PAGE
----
Deep in the Ecuadorian Amazon is a tropical rainforest named the Yasuni, where there lives a tribe of hunter gatherers called the Huaoranis. Yasuni National park is arguably the most biodiverse place on earth with almost 700 endemic plant species, a world record of 150 amphibian species, along with 382 fish species, 117 bat species, and over 600 bird species. The Yasuni is also home to about 1.7 billion barrels of oil, drilled by Ecuador’s national oil company Petroecuador, Chinese companies, and American oil companies. After the Hoaranis were contacted for the first time in the 1950’s they have been battling against the drilling of oil in their sacred land. Oil companies have been flooding the Amazon in the last couple decades, mostly on boats along the Napo river, but new roads are being built connecting oil drilling spots to the city of Napo, and this is a terrible change for the Huaorani. New roads have been causing oil spills and conflict with native tribes, there has been multiple casualties on both sides and road building continues to be blocked by natives. The Huaorani are composed of about 4,000 inhabitants and were uncontacted by any form of civilization until the 1950’s, this beautiful tribe continues to hold its culture, language, customs, music, and activities despite their knowledge of the outside world. The typical life of a Huaorani would include hunting, farming, cooking, making goods like jewelry, potery, and instruments. But with their culture, comes happiness. They spend day after day with each other trying to survive, climbing trees, playing games in the river, traveling and exploring the infinite flora and fauna, taking care of their pet parrots, toucans, monkeys, and so much more. They are some of the most incredible people, surviving in a place with countless poisonous animals and top of the food chain predators, with nothing but themselves and the rainforest. The lives of these men, women, and children are threatened everyday by oil companies. American filmmaker and biologist Ryan Killackey has done a wonderful job capturing the culture of the Huaorani and the struggles that oil companies have caused them in his documentary “Yasuni Man.” Released in 2016, this movie has reached thousands of people, spreading knowledge about an issue that is poorly known but vastly important to the lives of millions of plants, animals, and humans.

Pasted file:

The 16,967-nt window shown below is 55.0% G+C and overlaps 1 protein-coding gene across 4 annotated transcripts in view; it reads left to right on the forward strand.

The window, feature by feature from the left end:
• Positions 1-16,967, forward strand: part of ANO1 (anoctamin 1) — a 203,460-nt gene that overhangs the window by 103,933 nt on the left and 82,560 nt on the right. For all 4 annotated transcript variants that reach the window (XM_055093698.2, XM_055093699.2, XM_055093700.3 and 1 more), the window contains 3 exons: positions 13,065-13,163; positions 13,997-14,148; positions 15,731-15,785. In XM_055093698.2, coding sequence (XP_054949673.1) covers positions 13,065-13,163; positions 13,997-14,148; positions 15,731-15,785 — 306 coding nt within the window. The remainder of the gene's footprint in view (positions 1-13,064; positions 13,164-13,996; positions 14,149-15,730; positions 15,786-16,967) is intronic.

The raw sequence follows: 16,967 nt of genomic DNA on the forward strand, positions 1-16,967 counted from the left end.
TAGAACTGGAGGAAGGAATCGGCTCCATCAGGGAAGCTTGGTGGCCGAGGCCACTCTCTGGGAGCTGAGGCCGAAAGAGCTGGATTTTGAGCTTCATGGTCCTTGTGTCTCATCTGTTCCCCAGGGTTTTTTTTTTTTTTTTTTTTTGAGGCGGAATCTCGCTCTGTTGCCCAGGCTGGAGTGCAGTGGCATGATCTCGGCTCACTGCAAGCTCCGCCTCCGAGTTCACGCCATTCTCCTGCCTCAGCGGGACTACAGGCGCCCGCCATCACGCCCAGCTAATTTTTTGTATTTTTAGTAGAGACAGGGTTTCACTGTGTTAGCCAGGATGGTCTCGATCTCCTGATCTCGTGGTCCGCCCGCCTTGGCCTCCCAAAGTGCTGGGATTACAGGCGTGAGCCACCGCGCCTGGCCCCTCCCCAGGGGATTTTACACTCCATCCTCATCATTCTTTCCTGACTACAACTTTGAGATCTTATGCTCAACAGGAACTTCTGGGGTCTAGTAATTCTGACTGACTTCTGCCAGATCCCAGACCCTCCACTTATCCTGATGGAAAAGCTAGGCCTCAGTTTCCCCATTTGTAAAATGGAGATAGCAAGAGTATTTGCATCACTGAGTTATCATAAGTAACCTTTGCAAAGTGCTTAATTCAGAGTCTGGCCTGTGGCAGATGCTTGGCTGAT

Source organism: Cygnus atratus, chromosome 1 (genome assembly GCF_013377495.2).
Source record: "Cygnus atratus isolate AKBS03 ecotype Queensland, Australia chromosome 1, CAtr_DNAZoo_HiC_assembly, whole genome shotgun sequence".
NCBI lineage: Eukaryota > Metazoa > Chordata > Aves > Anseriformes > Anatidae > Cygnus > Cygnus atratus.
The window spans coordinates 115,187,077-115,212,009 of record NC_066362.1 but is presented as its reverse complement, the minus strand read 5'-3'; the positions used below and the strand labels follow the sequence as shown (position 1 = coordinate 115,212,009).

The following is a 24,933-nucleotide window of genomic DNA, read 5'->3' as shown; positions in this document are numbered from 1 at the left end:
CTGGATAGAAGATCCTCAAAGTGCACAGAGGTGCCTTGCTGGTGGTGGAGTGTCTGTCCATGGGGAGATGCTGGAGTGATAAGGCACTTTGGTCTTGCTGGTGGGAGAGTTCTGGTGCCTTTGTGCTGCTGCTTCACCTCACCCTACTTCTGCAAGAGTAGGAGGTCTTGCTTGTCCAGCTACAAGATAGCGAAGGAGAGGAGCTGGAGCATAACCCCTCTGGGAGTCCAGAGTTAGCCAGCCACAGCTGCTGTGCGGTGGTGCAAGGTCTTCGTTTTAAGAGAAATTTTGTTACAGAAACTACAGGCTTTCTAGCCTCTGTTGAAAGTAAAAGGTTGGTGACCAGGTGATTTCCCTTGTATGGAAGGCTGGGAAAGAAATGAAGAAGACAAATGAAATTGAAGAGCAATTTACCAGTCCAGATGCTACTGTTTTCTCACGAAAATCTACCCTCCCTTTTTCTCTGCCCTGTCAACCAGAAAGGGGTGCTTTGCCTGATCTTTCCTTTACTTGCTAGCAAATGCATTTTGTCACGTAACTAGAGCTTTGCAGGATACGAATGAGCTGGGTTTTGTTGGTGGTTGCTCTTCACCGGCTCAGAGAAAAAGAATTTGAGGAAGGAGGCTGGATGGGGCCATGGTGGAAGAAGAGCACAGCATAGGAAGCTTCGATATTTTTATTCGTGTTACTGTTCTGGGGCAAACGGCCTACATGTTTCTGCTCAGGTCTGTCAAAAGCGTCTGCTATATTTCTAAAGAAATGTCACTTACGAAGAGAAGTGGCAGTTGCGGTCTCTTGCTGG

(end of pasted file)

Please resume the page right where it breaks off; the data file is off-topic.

by David Halberstadt